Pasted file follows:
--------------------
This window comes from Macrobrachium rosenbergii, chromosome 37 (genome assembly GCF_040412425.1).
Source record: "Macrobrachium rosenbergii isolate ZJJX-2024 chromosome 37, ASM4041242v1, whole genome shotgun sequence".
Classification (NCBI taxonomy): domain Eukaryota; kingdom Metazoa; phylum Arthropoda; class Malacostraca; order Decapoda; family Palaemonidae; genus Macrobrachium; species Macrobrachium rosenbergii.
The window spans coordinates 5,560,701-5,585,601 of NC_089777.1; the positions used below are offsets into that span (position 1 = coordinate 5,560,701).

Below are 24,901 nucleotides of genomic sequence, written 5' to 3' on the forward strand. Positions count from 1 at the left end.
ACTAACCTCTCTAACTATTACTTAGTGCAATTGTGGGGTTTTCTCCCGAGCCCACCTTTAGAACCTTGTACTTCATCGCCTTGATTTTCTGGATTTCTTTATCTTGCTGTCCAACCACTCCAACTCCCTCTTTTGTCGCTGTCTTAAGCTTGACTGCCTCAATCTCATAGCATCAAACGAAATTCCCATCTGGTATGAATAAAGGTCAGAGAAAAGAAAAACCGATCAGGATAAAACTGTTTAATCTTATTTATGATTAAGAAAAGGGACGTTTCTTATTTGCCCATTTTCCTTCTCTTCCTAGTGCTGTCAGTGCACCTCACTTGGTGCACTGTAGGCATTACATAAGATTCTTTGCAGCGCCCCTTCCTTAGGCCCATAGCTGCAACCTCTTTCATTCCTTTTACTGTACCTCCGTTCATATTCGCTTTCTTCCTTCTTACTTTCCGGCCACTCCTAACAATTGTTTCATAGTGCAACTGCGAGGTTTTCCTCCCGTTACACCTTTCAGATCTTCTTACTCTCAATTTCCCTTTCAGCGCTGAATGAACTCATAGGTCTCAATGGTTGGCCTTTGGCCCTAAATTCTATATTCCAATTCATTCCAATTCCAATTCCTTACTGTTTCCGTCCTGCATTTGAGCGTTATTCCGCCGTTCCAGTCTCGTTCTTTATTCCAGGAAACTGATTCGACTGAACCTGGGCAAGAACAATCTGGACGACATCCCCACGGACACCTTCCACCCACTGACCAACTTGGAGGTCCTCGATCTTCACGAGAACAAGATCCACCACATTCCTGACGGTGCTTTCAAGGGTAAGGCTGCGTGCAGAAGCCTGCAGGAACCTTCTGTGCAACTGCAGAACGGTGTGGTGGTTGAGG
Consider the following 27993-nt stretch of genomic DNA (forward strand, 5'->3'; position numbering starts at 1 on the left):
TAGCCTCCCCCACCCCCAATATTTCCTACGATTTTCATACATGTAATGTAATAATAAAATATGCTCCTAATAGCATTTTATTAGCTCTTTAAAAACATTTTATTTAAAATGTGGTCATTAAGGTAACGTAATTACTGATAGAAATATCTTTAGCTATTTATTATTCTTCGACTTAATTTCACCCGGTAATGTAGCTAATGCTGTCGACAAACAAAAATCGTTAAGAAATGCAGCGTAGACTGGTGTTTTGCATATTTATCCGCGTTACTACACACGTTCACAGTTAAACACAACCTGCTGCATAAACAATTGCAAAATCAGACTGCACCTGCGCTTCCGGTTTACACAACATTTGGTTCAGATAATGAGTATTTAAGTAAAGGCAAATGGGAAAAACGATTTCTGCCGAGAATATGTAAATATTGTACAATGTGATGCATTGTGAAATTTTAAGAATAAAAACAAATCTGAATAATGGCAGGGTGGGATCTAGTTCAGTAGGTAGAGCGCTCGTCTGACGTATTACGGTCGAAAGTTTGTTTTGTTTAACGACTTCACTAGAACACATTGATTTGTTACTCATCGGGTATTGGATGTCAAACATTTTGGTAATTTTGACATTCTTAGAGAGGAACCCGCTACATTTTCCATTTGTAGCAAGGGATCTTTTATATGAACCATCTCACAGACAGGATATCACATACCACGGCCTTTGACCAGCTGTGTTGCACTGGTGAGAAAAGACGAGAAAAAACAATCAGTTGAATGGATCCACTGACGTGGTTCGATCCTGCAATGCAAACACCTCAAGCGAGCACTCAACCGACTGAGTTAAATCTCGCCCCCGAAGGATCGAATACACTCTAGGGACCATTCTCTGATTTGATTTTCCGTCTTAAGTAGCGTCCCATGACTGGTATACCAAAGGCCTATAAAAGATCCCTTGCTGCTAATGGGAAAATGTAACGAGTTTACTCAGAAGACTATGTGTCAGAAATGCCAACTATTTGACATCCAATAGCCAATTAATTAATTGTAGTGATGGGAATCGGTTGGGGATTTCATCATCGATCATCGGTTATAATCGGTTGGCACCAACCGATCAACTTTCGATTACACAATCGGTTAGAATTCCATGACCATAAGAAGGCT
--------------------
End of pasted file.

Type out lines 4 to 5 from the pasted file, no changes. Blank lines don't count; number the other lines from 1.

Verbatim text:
The window spans coordinates 5,560,701-5,585,601 of NC_089777.1; the positions used below are offsets into that span (position 1 = coordinate 5,560,701).

Below are 24,901 nucleotides of genomic sequence, written 5' to 3' on the forward strand. Positions count from 1 at the left end.